Category Archives: US China Trade War

Has Canada become Collateral Damage in the US-China Trade War?

Renaldo Weekes, Guest Contributor 

The trade tensions between the United States (US) and China have subsided for a while as each side has promised not to introduce new tariffs during a 90 day period starting from December 1, 2018, when US President Donald Trump and Chinese President Xi Jinping had a dinner at the G-20 summit in Argentina. Negotiations resume on January 7, 2019 and, so far, it seems that not much has changed as both have committed to their previous stances on the matter. However, the overall context of the negotiations has changed. Canada has arrested Huawei Technologies Co., Ltd’s Chief Financial Officer Meng Wanzhou at the US’ request. Shortly thereafter, China arrested two Canadian citizens, Michael Kovrig and Michael Spavor. Many see China’s actions as a tit-for-tat response to Meng’s arrest and wonder if Canada will now become collateral damage in a trade war between the US and China.

Why were Meng and the Canadian duo arrested?

Meng has been accused by the US of allegedly violating its sanctions on Iran by defrauding multiple US banks. On a layover in Canada, she was arrested by Canadian authorities on request from the US. She has since posted bail and is required to wear an ankle monitor and stay in her residence from 11 p.m. until 6 a.m. Kovrig and Spavor were arrested on suspicion of engaging in activities that were considered as breaching national security. The pair reportedly is subjected to three interrogations a day, must sleep with the lights, does not have access to legal representation and can only have consular visits once a month. Both Canada and China have denied that the arrests of the Canadian pair are related in any way to the arrest of Meng Wanzhou but Canada has said that the arrests were unfounded.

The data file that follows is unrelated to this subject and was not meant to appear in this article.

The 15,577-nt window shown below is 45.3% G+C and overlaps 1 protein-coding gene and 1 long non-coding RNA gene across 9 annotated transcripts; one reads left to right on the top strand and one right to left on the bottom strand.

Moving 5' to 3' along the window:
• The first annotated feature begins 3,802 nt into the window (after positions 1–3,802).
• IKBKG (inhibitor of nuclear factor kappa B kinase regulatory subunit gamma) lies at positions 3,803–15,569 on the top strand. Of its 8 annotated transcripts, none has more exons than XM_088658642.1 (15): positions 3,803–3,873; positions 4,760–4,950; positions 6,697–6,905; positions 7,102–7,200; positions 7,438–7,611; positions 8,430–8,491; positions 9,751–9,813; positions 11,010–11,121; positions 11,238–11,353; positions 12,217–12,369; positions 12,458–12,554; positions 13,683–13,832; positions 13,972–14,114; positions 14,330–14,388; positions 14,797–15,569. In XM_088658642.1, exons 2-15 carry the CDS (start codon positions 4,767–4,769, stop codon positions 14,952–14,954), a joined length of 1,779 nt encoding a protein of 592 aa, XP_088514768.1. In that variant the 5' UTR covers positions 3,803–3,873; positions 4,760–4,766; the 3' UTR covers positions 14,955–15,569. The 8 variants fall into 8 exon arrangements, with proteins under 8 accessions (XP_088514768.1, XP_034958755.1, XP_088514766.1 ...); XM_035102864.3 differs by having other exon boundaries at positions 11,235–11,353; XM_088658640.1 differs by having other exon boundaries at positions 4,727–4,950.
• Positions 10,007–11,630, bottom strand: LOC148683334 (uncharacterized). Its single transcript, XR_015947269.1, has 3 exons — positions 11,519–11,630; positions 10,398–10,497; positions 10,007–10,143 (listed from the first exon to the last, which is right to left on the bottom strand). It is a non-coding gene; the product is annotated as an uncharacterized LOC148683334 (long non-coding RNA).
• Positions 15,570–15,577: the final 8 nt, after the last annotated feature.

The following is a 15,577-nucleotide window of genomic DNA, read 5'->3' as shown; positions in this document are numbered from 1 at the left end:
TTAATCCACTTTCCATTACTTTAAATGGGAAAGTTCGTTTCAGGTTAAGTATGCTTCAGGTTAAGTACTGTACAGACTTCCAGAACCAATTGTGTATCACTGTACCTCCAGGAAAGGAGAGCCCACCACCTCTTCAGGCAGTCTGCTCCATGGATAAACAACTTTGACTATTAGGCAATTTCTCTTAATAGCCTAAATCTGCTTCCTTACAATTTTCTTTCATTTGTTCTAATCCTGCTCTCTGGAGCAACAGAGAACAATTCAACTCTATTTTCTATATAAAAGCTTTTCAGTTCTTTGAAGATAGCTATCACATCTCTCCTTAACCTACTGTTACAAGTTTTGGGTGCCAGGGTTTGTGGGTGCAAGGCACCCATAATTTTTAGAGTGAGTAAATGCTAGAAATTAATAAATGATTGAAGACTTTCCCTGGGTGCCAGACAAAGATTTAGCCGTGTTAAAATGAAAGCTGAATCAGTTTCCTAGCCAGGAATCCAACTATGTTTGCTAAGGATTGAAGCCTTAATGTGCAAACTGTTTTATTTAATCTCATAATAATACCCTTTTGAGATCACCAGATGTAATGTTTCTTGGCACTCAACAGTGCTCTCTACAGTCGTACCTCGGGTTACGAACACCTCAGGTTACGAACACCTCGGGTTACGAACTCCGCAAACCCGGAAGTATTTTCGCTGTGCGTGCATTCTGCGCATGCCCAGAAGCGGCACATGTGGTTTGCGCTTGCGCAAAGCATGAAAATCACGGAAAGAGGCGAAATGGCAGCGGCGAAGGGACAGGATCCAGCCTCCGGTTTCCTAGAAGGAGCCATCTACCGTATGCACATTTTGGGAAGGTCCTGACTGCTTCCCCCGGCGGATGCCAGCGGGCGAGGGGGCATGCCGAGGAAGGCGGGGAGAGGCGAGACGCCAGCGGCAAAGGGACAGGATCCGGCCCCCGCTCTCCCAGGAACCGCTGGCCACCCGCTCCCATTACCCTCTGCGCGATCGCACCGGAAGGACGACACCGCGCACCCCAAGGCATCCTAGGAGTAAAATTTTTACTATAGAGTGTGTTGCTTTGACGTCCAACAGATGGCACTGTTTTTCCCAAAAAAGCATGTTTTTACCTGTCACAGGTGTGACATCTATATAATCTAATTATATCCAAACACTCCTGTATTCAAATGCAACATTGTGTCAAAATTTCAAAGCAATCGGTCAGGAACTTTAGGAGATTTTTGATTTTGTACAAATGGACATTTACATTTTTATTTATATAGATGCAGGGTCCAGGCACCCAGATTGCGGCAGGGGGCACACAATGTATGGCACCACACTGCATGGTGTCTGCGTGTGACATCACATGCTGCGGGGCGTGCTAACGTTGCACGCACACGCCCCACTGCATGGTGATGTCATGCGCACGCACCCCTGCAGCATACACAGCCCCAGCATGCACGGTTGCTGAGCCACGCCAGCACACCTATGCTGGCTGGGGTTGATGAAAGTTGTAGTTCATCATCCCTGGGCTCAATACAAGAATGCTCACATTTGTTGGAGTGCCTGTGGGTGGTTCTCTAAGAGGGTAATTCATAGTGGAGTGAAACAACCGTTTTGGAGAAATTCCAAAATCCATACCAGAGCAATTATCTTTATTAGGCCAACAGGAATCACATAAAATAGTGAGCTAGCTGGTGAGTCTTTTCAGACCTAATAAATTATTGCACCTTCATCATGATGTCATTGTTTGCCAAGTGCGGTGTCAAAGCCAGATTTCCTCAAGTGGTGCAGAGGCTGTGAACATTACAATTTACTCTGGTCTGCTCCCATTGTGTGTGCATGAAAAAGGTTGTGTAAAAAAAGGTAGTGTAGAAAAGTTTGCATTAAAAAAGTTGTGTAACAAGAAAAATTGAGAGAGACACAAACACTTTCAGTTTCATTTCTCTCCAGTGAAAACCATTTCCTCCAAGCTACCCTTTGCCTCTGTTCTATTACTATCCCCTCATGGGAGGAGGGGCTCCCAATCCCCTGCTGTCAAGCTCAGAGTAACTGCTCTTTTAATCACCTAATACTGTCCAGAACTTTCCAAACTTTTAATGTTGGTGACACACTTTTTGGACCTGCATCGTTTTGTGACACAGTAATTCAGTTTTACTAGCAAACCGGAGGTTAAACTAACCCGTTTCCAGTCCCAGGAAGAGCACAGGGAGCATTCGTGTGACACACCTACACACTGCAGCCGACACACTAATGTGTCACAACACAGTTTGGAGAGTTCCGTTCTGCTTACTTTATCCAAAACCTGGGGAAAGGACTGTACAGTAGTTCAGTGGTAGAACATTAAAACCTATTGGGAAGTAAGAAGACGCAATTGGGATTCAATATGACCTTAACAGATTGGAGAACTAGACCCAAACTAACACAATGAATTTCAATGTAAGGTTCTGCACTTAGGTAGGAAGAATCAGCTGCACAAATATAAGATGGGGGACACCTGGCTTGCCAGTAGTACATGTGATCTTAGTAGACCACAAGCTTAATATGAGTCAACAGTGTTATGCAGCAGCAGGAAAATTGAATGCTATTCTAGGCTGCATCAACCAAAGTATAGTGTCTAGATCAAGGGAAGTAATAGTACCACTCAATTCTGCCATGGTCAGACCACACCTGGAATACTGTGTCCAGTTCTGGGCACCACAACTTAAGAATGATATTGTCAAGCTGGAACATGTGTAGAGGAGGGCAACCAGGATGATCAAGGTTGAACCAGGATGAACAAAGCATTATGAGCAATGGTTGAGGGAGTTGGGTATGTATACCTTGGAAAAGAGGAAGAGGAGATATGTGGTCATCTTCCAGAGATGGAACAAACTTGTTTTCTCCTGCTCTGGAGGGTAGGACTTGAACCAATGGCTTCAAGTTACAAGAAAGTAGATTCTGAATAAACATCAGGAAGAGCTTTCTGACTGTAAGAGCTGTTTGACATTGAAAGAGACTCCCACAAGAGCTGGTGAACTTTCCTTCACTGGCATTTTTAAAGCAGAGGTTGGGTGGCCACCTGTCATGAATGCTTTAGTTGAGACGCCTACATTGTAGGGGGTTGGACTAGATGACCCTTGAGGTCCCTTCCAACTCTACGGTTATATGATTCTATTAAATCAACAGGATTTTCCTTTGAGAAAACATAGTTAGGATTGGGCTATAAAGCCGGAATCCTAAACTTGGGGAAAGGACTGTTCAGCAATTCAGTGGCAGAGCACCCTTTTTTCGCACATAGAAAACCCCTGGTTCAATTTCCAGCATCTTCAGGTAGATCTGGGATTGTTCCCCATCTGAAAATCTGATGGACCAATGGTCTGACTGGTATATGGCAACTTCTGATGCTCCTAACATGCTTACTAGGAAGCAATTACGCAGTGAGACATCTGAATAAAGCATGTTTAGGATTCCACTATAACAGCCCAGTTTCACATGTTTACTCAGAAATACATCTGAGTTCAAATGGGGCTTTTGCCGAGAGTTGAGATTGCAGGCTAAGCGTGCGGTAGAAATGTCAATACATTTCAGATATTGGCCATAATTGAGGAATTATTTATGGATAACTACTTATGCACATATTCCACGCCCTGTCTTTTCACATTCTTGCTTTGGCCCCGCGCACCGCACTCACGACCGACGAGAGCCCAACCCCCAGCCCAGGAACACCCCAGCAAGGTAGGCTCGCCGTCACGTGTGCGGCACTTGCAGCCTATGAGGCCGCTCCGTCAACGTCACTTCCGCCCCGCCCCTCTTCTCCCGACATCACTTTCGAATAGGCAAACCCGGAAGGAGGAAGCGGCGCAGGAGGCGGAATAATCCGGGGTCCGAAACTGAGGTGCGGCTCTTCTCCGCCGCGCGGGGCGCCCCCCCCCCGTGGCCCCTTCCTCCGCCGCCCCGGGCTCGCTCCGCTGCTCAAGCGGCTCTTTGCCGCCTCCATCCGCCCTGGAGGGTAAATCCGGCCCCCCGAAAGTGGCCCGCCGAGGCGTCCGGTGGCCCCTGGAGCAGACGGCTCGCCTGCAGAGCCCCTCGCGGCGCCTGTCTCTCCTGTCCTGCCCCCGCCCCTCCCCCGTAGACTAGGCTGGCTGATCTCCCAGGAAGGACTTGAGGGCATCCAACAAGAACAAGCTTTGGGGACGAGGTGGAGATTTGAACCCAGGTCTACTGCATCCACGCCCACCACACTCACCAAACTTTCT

Did Meng’s arrest influence Kovrig and Spavor’s arrests?

Some may see it as a coincidence that Kovrig and Spavor, both Canadians, were arrested in China shortly after Meng, a Chinese heavy-weight, was arrested in Canada. As mentioned earlier, both countries have denied that the arrests are related. However, some persons, including former diplomats, are quite sure that the opposite is true. Reportedly, Chinese officials are concerned about Meng’s arrest. A Canadian parliamentary delegation, currently in China, has engaged in talks with Chinese officials about the pair of Canadians they arrested.  The officials demanded to know why Canada arrested Meng. It is public knowledge that Canada has detained Meng for bank fraud on the US’ request but it seems as though the Chinese believe there is more to the arrest than meets the eye. Fearing the worst, they may have retaliated by detaining two Canadians in order to keep Canada in check. It seems probable that Meng’s arrest had an impact China’s decision to arrest the Canadians.

Do the arrests have an effect on the trade war?